Down in the south which produces come on To the come on to the mon which needs to Be around i think twenty to forty Presents mission and blanc and so let’s Zoom in to the noir valley here so the Loire Valley is sort of this whole river That sort of goes from the Atlantic Inwards in the central valleys which is Is this green bit here and this is the Likes of Sancerre and this is the land Of Sauvignon Blanc over on the other Side here at is the muscadine which is Muscadet rape or the men on the book or Grape those are obviously the two Shores A big one seventy on Blanc Muscadet and Then sort of in the middle bit here is In our zoo in this area here is where we Gets roughly speaking if we’re looking At the white wines it is around thirty Thirty thirty four sorry for all the Grapes 70 on Blanc Muscadet and then Chenin Blanc is twenty seven percent so we’re Quite far north so we have a cool Climate here and but we also have the Atlantic Ocean here so you know this Area here is getting lots of the Atlantic Influenced a lot of the rain and as you Move in that maritime influence slightly Lessons and we move more towards a Continental climates so I’m going to Talk just about some of these these Areas in particular and just then

Highlights some of some of these ones as We go through so as you Cemil accounts For 48% of all the wine produced and in The Loire Valley so nearly half of it Comes from that and that’s both red and Whites so when it’s all g blanc or Summer Blanc and that’s Shannon blank And the the one here that is Particularly obviously of I mentioned it Is the Clement of the worm which is you Know Chenin Blanc and traditional Methods sparkling wine so traditional Method sparkling wine is the method Simpler is the exact same methods used In Champagne so second fermentation in Bottle and here it’s nine months on These so it’s a little bit less than What is required of champagne and but These sorts of high acidity relatively Neutral flavors give it a good is a good Base for good quality wine and you see Some of the big champagne houses are Also some of the big producers of Clement and Seth injure and in Particular so we’re gonna start up here In southern yeah which is what I’m Drinking now just lovely so this is on The northern slope here so it’s it’s Facing south and and basically you know You’ve got the river here but it’s a Relatively dry area and you’ve got quite A bit of sun exposure so the grapes here Can get to relatively high levels of Potential alcohol and sugar without much

I mean there’s always the danger of rot And all that but because again of these Winds that coming through it sort of Pushes it pushes the rot away keeps it The keeps it in a nice nice sort of area For everything for it to grow healthily And it also allows for some sort some Sort of organic or biodynamic so Nicola Joanie famously there’s quite a bit of Biodynamic farming here these wines tend To be dry and they tend to be very very High in acidity and if you drink a Seven-year that is too young and you Don’t know what acidity and wine tastes Like you will quickly learn because it Will just strip the enamel off of your Teeth and I think here this is when I Was doing some some research about this You know pH levels here can be about 2.8 I mean it’s just I mean obviously There’s a more to acidity than just that But quite a lot of acidity in the grapes They produce relatively sort of rounded Full-bodied white wines dry high acidity And and you get some of these lovely Sort of huh needs beeswax lanolin is This sort of fancy Dancy words sort of Wet wool flavors as we go down here into The lay on which is one of the rivers That comes off the river here the Loire And then we see the cote de Leon and This area here again what happens is During the autumn the temperature heats Up the this River which is very similar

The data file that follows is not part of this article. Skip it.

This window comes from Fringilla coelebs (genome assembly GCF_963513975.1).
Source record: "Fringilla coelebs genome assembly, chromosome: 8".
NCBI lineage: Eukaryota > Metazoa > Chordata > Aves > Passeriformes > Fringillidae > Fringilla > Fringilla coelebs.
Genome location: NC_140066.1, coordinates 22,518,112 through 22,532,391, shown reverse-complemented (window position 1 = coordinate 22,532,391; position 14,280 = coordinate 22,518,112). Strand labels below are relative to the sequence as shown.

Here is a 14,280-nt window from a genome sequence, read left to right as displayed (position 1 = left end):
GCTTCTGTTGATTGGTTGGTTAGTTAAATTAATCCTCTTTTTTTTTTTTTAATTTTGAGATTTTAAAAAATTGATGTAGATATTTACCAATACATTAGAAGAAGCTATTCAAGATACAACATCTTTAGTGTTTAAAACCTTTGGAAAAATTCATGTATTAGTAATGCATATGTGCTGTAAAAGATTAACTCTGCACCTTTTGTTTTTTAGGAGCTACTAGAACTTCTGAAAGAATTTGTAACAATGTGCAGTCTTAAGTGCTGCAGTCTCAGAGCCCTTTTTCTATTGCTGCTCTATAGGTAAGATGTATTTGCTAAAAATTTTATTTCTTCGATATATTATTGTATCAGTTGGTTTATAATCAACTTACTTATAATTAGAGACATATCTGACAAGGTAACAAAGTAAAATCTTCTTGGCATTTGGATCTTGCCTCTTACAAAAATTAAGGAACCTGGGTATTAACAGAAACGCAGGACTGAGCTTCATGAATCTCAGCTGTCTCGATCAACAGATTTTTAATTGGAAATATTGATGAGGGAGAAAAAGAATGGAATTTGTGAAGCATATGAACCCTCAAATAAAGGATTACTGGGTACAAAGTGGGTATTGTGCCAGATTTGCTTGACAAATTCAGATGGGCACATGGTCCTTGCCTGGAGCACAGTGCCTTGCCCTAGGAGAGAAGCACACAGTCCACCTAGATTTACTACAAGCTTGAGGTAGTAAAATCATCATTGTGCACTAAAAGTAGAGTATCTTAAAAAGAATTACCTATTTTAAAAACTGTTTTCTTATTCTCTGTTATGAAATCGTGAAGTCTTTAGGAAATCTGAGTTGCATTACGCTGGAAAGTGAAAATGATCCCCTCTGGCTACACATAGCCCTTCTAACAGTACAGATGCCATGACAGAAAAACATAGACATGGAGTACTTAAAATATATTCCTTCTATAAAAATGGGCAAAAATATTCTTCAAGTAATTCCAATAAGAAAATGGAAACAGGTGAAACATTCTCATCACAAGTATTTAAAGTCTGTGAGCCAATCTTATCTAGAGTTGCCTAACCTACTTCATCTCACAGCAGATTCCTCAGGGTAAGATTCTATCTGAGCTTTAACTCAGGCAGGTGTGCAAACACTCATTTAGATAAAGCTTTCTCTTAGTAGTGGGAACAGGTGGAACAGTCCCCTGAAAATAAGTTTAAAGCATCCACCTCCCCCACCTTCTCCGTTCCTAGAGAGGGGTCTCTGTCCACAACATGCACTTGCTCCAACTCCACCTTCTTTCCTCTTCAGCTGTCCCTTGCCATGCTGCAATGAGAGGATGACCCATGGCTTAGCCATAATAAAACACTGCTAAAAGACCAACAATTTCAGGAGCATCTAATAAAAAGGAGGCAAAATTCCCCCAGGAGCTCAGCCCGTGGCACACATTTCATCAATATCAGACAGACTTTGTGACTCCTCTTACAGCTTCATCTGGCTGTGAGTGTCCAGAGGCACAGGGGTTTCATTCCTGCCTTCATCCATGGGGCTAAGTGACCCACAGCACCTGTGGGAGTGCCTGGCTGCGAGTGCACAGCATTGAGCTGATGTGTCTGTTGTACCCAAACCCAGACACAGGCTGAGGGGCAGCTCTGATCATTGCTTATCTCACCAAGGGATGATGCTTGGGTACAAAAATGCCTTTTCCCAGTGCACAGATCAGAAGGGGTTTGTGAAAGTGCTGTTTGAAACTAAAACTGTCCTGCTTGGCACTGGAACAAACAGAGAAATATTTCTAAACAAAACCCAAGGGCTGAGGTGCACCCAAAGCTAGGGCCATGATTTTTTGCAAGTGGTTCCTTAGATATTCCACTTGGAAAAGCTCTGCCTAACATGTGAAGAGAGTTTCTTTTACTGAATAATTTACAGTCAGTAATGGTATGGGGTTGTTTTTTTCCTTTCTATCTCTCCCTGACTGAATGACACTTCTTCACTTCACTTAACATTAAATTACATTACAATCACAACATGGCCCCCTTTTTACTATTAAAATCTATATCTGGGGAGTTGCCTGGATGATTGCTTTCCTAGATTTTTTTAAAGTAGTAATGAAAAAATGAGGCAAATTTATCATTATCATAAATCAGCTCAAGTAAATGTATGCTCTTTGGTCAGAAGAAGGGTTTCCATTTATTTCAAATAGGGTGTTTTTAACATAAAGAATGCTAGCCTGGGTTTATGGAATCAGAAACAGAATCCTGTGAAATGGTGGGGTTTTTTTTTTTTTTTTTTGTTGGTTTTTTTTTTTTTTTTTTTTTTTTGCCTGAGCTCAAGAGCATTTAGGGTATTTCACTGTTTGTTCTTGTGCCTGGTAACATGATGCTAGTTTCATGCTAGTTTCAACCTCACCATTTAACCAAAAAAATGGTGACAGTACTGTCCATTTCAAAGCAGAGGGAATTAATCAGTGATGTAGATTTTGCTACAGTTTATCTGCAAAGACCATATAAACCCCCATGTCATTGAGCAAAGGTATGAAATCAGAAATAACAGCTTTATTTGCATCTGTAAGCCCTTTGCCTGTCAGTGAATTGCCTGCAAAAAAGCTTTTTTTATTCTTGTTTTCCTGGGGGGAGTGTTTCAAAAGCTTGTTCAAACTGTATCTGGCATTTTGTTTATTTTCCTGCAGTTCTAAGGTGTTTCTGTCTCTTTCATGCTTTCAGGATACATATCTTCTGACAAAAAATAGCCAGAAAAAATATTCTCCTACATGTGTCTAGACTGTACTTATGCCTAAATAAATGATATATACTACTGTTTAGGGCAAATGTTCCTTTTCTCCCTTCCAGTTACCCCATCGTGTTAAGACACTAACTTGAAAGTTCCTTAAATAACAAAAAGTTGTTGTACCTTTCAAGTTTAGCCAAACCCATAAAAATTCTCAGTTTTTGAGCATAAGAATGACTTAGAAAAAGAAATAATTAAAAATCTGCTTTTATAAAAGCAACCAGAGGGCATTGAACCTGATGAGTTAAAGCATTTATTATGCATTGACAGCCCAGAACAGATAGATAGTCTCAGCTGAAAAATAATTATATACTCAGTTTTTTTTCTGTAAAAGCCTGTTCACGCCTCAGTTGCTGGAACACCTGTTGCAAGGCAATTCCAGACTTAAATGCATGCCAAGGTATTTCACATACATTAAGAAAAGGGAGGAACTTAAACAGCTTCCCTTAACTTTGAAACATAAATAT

To what happens is basically the the Humidity comes up so it covers the vines In sort of this fog which allows the Growth of botrytis or noble rots it Basically comes along and that source of Scratches at the grape variety or the Grape brother And then during them during the day the The sources The Sun comes out the fungus disappears And then you’ve kind of got these little Holes now in the grapes or the grape Starts to shrivel and then the next day It comes back and scratch the scratches And I mean you can kind of think of it In that way As for botrytis so it’s it’s generally Producing botrytis every year not Necessarily every year depending on on The weather of course and so obviously Here we’re going to get some of those Really nice sweet wines and and this is Where I also talk about the court Session which is one of the more sort of Even sort of the high quality areas and These ones really you know because of The high acidity because of the sugar Levels they will age for for four years And I used I did this similar smaller Presentation like this and I had a wine From Cote Leone and gave it to people And asked them to guess how old it was And I think some people say it was five Years old some people say it’s ten years